Techfestival in Copenhagen is one of the biggest mind-opening technology-related festivals in the Nordics. It is tackling social, political and environmental issues from the perspective of humans and technology. Considering the implications of urbanisation, making city transportation effective and environmentally friendly remained a key concern at the festival so they called an all-day Urban Mobility Summit.
Urban Mobility Summit – industry experts and civilians thinking together
Both in 2018 and 2019, Donkey Republic was invited to co-host and participate in sessions related to urban transportation. In 2019 we contributed to the Urban Mobility Summit. The goal of the full-day summit was to identify and discuss key mechanisms that influence “the ideal urban commute” through keynotes and panel debates, followed by workshops. The agenda was very diverse, exploring topics such as: Identifying a city’s optimal throughput, shared products and services within micro-mobility, implementing driverful experiences in daily commutes, creating frictionless multimodality.
The future of public transport is shared – panel debate
CEO of Donkey Republic, Erdem Ovacik was part of the ‘Owning sharing’ panel alongside with Thomas Heltborg Juul, Managing Director of Green Mobility DK and Kristian Agerbo, Director of Public Policy at Voi. The industry experts led an interesting conversation about micro-mobility while they got challenged by the audience too.
Main challenges of the industry
1. City regulation and permits
When they got asked about the main challenges in creating a multimodal urban space, panelists agreed on the importance of city regulation and making city-permits easier.
“When looking at the permit schemes of cities, bikes are in the equation. Cities are aware of the importance of multimodality but didn’t translate it into a regulation yet. We need subsidies for things that we collectively care about. Major percent of the public transportation costs are subsidised by the public. Without that we would not have trains or metros and would look like US cities. Could we think about bike-sharing as an important part of public transportation?” says Erdem Ovacik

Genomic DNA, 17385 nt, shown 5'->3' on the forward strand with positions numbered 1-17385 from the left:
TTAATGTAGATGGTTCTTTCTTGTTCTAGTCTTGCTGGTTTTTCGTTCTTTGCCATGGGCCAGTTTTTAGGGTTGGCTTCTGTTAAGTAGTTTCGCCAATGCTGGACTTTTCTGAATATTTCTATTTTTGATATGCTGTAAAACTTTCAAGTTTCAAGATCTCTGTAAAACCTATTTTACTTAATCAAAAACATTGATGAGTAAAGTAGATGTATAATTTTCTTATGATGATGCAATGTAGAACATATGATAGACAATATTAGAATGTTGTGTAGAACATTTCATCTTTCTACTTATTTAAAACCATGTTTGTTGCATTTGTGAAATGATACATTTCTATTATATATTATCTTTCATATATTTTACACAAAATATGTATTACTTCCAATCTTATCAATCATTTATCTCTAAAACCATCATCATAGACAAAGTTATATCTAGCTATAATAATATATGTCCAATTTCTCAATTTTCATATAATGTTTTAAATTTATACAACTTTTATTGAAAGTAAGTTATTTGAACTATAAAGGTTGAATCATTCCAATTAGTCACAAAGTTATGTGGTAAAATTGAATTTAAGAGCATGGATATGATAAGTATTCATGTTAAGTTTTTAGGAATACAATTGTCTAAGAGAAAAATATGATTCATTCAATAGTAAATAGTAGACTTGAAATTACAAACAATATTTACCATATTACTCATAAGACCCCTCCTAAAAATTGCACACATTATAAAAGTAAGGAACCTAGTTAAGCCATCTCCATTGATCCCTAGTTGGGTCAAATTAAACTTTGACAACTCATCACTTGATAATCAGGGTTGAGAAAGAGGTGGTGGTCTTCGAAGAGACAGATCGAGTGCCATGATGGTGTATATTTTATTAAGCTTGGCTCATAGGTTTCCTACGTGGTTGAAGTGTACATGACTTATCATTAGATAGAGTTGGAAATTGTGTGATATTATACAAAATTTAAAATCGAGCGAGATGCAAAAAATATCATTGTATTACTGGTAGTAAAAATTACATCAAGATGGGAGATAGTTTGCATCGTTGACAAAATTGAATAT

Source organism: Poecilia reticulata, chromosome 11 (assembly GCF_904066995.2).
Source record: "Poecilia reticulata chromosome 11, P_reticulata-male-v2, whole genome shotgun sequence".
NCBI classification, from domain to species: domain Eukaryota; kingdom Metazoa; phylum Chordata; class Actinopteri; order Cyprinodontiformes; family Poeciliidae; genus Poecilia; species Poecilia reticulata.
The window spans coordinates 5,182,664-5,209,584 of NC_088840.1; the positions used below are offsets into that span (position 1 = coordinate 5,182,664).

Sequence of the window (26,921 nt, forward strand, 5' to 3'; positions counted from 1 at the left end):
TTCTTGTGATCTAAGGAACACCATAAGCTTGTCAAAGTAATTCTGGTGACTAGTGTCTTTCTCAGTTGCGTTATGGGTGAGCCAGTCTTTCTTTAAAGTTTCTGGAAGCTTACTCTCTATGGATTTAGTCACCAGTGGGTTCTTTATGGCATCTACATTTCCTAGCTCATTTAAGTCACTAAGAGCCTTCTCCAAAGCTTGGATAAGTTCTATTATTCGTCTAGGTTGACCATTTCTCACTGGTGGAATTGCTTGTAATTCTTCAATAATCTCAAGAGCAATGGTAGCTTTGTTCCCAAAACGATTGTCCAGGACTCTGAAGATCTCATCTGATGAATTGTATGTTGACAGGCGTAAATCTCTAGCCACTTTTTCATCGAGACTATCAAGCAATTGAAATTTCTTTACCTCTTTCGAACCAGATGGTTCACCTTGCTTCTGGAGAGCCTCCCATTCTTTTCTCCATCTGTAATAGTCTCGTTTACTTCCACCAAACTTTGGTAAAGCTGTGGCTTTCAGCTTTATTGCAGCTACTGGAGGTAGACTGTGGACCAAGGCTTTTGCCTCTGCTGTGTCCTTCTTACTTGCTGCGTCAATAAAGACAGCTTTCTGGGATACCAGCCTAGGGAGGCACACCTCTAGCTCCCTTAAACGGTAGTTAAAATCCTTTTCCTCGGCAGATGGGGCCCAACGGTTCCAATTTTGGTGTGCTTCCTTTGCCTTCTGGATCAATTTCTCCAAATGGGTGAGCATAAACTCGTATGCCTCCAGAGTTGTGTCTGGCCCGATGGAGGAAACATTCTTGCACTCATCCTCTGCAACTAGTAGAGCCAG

2. Parking spaces and availability of vehicles
Going further in the debate, regarding parking spaces, Kristian Agerbo’s point was that cities should have the power to decide how public space should be distributed. Additionally, transporting one person on an e-scooter takes up a lot less space than one travelling by car. Green Mobility’s perspective was different. According to their recent survey they see, that 75% of people rather walks or takes a bike, while shared cars and scooters remain as secondary, supplementary choices for them.
“ Society has to decide what they want to ride.” adds Thomas Heltborg Juul
“ If we could create more space, cities could introduce new activities which would create more economic benefit. What we need is a bold politician saying that we have to end the congestion in the city centers.” Erdem adds.
3. Keeping urban mobility sustainable
At the end of the debate a very important concern arose, the matter of sustainability. The audience was curious about how e-scooters’ lifecycle could get improved and in general the lifespan of other micro-mobility vehicles:
Voi is working hard on improving the life cycle of e-scooters. As it is a new and immensely developing industry, the lifespan of scooters are getting longer—which in the past was an average of 3 months. According to Erdem Ovacik, the key is to find a realistic pace for scaling when producing vehicles. He brought up the example of Asian bike-sharing services Ofo and Mobike, who scaled way too fast and at the end created a lot of garbage as they overestimated the demand.
4. Public health must be a key component when talking about urban mobility
At the ‘Driverful Experience’ session Klaus Bondam, CEO at the Danish Cyclists’ Association had a very important thought—which is also a key value for us at Donkey Republic. He presented the connection of wellbeing and urban mobility very nicely:
“ Inactivity is one of the things that costs an enormous amount of money to the Danish society. There is a big drop in physical activity within young people who on average spend 11 hour a day sitting. These are alarming signs and we need to ask ourselves: Is that a good development for our society? It is not good if it’s getting worse and worse. As a welfare state all of us have to contribute and pay for the issue. As the society, we benefit 1 USD/km exchanging car rides with bike rides through prolonged life expectancy and improved health. Investing in active mobility such as biking is an extremely good investment for our society and this is what I will always argue for. It’s the only way we can create sustainable societies for generations to come.”